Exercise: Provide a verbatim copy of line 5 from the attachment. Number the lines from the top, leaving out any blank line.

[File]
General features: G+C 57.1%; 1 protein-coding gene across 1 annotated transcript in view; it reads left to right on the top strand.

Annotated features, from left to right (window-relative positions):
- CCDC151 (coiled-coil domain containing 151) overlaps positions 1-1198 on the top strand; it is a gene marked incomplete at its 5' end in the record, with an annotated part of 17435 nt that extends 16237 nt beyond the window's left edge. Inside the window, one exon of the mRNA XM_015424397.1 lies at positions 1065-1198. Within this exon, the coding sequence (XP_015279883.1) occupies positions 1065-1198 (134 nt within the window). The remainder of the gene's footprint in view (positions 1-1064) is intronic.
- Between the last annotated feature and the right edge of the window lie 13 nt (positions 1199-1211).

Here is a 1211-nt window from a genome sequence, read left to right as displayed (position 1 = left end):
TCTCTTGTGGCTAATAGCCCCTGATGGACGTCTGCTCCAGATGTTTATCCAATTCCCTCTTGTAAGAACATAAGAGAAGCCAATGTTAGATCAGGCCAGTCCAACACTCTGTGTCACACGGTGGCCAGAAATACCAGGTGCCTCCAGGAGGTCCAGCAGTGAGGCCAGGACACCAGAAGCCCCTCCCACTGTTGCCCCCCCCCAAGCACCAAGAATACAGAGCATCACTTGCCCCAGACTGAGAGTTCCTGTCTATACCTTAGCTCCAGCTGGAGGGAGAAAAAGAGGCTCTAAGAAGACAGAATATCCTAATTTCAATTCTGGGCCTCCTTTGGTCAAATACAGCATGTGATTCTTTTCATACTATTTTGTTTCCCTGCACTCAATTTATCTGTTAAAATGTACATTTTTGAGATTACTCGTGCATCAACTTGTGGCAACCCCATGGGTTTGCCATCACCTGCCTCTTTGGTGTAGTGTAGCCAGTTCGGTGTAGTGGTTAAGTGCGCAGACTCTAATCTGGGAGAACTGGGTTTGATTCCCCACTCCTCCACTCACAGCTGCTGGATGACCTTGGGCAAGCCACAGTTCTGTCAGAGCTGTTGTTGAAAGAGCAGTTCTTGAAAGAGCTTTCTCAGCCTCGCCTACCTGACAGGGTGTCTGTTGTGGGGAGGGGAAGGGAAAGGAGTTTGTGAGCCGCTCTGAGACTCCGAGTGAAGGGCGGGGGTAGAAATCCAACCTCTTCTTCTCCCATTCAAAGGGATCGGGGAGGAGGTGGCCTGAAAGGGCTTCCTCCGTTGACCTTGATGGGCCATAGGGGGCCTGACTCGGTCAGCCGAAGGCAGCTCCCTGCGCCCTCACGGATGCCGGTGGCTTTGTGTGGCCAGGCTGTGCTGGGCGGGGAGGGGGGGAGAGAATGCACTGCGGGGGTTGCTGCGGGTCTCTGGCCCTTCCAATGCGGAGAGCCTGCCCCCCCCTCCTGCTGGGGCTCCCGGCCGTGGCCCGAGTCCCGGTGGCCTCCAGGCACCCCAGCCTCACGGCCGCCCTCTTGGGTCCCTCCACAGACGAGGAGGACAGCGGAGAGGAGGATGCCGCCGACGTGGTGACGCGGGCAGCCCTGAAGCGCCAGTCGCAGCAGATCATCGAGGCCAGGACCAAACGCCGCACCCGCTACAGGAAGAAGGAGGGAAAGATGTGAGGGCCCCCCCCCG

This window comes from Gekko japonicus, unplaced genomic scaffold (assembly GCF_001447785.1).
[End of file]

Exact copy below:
Here is a 1211-nt window from a genome sequence, read left to right as displayed (position 1 = left end):